Archive for the ‘Benedict Arnold’ Category

The Heat of BattleDue to recent scholastic developements, namely I’ve gone back to school, Part II of What Started WWI has been delayed.  In the meantime, here is a little something I had to whip up for my history class to tide you over.  I had to choose a battle from the Revolutionary War and answer several questions about it.  I have to do a few of these, on all different subjects, and I’ll probably post them here weekly.  Enjoy!

1)How does the USA commonly refer the battle to (what is it called)?

The battle is usually known as the Battle of Freeman’s Farm. Sometimes it is also called First Saratoga.

2)What were the events that lead to the battle? In other words how did the course of the war lead to this battle? [This should be several paragraphs long and explain the strategic and tactical considerations at that point.]

Things were looking grim for the American cause by the middle of 1776. Despite early victories in the north at Ticonderoga and Montreal in 1775, a defeat at Quebec late in that year left one general dead, Richard Montgomery, and one, Benedict Arnold, limping back down the St. Lawrence River…literally. By the summer and fall of 1776, George Washington had been driven out of New York and finally across the Delaware into Pennsylvania. However, British commander Howe did not pursue and destroy Washington’s army and in late 1776, early 1777 the American forces scored stunning victories against the British and their Hessian allies. Washington led successful attacks in New Jersey in the towns of Trenton and Princeton. The British were in need of a decisive plan to end the conflict quickly and spent the time in winter quarters of early 1777 coming up with one.

British General “Gentleman Johnny” Burgoyne, then in London, proposed a plan of invading the colonies from Canada by way of the Lake Champlain-Hudson River route and capturing Albany, New York. He would link up with Howe who would be coming up the Hudson from New York City. This would cut New England off from the rest of the colonies. The mission was ill-fated however. There were no roads between Lake Champlain and the Hudson River and Burgoyne’s large and unwieldy column had to cut its way through the dense New York forest, exhausting his men.

The two sides finally met at a clearing near the farm owned by erstwhile loyalist Freeman, when a reconnaissance in force led by Arnold encountered one of Burgoyne’s three columns. The Colonials took the initial advantage, but overextended themselves and were driven back. Arnold rushed back to his commander, Horatio Gates, requesting a greater force to challenge the British, but Gates would not allow a full attack. The battle flowed back and forth and the British lines began to waver before Burgoyne ordered his column under command of Baron von Riedesel, Brunswickers, to leave their river road route and attack, thus taking the field.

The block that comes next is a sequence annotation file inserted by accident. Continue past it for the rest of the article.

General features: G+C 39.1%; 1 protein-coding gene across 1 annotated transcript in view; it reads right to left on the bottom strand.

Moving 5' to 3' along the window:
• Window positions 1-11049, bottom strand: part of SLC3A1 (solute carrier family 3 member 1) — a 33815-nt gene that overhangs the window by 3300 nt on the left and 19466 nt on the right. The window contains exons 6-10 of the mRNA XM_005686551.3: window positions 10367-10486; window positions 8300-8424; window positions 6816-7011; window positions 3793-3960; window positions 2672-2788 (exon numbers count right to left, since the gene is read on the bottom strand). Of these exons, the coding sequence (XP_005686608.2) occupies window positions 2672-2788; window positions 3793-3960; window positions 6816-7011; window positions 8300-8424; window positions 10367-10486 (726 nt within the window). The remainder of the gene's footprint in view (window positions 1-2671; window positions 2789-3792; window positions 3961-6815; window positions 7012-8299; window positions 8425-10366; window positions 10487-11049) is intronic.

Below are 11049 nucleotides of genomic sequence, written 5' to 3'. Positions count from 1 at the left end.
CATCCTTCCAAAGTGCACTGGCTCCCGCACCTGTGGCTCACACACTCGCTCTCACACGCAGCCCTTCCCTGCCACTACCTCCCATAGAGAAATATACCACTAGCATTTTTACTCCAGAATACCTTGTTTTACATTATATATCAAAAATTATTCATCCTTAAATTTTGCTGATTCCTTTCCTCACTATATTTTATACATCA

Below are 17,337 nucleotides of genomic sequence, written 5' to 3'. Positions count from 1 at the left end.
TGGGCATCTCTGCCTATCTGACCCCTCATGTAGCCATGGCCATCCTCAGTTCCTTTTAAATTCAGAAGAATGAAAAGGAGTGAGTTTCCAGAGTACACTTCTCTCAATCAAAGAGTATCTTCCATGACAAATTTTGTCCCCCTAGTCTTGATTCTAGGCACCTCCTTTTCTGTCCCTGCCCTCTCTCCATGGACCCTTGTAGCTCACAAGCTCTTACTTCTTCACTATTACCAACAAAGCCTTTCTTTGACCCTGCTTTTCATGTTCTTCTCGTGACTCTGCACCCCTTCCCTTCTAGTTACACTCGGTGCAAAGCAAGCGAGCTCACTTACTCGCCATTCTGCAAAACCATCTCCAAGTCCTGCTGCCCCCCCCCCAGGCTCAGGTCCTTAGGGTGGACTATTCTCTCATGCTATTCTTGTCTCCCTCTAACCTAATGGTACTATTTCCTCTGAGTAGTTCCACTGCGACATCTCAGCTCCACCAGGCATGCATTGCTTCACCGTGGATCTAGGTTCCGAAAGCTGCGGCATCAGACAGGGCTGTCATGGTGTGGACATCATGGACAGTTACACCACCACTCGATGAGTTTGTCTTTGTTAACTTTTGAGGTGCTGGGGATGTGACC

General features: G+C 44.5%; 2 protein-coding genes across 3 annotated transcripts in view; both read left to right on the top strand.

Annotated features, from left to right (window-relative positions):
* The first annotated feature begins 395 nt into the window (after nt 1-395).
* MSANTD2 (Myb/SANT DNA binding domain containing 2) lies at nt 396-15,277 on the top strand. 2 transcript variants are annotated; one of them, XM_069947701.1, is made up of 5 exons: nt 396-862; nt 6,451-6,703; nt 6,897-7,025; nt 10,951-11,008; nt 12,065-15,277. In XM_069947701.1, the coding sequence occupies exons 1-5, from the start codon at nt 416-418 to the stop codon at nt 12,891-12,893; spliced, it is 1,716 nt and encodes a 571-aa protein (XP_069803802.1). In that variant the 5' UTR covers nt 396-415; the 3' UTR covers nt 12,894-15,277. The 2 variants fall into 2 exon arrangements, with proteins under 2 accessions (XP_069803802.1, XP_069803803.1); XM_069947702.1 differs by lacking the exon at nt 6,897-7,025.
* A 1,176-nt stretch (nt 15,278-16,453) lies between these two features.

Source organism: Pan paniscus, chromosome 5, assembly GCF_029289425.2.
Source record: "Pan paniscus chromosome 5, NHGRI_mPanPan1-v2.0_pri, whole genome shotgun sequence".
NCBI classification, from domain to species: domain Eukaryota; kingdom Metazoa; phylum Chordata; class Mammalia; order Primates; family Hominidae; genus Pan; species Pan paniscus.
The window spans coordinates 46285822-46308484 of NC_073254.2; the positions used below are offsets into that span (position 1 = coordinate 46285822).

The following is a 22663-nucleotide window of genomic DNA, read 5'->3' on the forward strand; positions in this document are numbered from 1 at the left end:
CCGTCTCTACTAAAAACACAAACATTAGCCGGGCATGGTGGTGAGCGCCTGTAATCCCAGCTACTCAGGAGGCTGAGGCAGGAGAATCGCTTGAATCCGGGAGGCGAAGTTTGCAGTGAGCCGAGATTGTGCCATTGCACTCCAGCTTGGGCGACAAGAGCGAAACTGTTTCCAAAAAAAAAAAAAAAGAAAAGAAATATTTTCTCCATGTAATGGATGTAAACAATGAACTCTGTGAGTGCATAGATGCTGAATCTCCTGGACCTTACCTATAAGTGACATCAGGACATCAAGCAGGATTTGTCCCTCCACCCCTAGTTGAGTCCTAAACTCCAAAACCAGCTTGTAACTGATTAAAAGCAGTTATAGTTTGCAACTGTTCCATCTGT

3)Where and when did the battle take place?

The battle took place near Freeman’s farm in upstate New York on September 19th, 1777.

4)Who were the commanders on both sides?

The commanders for the Americans were Benedict Arnold, Daniel Morgan, Henry Dearborn, and Enoch Poor. Horatio Gates was in overall command of the theater. For the British, Simon Fraser, James Inglis Hamilton, and Baron von Riedesel each commanded a column, with John Burgoyne in overall command.

5)How large and what type of forces were on both sides? List the number of soldiers. If there were ships, what were the names of the ships and what kind of ships were they?

Both sides numbered about 3000 men. The American forces consisted of Continental Army regulars as well as militia. The British forces consisted of British red coats and foreign mercenaries from the German principality of Brunswick.

6)What was the aftermath of the battle? In other words how did this battle affect the course of the war? [This should be several paragraphs long and explain the short term and long term affects.]

The Battle of Freeman’s farm was the first major engagement of Burgoyne’s Saratoga campaign. Though the British won, their subsequent defeat at Saratoga would virtually end major British action in New York and New England. General Howe, who chose rather to march on Philadelphia than to travel up the Hudson to meet Burgoyne, eventually returned to New York City where he stayed hemmed in more most of the rest of the war. British action was mainly restricted to the South thereafter. More importantly, the American victory at Saratoga convinced the French that the rebellion was for real and led them to overtly support the American cause.

7)List your sources in APA format

(2006) Wikipedia. The Battle of Freeman’s Farm. Retrieved on December 21, 2006 from http://en.wikipedia.org/wiki/Battle_of_Freeman’s_Farm

(2006) US History.com. War for Independence: The Battle of Freeman’s Farm September 19th, 1777. Retrieved on December 21, 2006 from http://home.u-s-history.com/pages/h1303.html

Read Full Post »